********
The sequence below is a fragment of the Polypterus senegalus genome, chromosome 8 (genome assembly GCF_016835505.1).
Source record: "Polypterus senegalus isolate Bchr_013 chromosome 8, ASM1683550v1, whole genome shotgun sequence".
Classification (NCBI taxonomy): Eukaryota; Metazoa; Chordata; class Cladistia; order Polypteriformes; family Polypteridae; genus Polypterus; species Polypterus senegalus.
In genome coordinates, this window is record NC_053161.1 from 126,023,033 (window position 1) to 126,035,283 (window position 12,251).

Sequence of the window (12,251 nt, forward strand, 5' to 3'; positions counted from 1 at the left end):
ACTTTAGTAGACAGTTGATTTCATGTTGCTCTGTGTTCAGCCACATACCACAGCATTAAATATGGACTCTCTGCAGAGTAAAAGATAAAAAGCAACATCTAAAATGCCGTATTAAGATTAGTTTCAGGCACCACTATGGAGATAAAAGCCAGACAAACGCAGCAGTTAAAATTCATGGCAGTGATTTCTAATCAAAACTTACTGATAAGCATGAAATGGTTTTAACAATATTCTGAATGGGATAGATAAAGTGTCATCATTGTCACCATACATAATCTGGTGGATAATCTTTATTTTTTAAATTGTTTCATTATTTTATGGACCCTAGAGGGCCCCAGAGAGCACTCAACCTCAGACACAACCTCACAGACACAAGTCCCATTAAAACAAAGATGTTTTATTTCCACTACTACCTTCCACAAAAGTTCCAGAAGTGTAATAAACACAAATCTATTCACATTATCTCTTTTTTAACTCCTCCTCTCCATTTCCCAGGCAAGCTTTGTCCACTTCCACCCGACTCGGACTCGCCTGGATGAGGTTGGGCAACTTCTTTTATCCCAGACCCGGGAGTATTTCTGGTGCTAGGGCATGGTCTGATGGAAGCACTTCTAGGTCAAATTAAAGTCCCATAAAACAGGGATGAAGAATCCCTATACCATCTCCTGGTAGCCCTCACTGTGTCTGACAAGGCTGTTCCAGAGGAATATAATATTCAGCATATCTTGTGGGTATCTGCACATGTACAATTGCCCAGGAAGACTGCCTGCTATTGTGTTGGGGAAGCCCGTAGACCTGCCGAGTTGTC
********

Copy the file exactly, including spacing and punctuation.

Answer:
The sequence below is a fragment of the Polypterus senegalus genome, chromosome 8 (genome assembly GCF_016835505.1).
Source record: "Polypterus senegalus isolate Bchr_013 chromosome 8, ASM1683550v1, whole genome shotgun sequence".
Classification (NCBI taxonomy): Eukaryota; Metazoa; Chordata; class Cladistia; order Polypteriformes; family Polypteridae; genus Polypterus; species Polypterus senegalus.
In genome coordinates, this window is record NC_053161.1 from 126,023,033 (window position 1) to 126,035,283 (window position 12,251).

Sequence of the window (12,251 nt, forward strand, 5' to 3'; positions counted from 1 at the left end):
ACTTTAGTAGACAGTTGATTTCATGTTGCTCTGTGTTCAGCCACATACCACAGCATTAAATATGGACTCTCTGCAGAGTAAAAGATAAAAAGCAACATCTAAAATGCCGTATTAAGATTAGTTTCAGGCACCACTATGGAGATAAAAGCCAGACAAACGCAGCAGTTAAAATTCATGGCAGTGATTTCTAATCAAAACTTACTGATAAGCATGAAATGGTTTTAACAATATTCTGAATGGGATAGATAAAGTGTCATCATTGTCACCATACATAATCTGGTGGATAATCTTTATTTTTTAAATTGTTTCATTATTTTATGGACCCTAGAGGGCCCCAGAGAGCACTCAACCTCAGACACAACCTCACAGACACAAGTCCCATTAAAACAAAGATGTTTTATTTCCACTACTACCTTCCACAAAAGTTCCAGAAGTGTAATAAACACAAATCTATTCACATTATCTCTTTTTTAACTCCTCCTCTCCATTTCCCAGGCAAGCTTTGTCCACTTCCACCCGACTCGGACTCGCCTGGATGAGGTTGGGCAACTTCTTTTATCCCAGACCCGGGAGTATTTCTGGTGCTAGGGCATGGTCTGATGGAAGCACTTCTAGGTCAAATTAAAGTCCCATAAAACAGGGATGAAGAATCCCTATACCATCTCCTGGTAGCCCTCACTGTGTCTGACAAGGCTGTTCCAGAGGAATATAATATTCAGCATATCTTGTGGGTATCTGCACATGTACAATTGCCCAGGAAGACTGCCTGCTATTGTGTTGGGGAAGCCCGTAGACCTGCCGAGTTGTC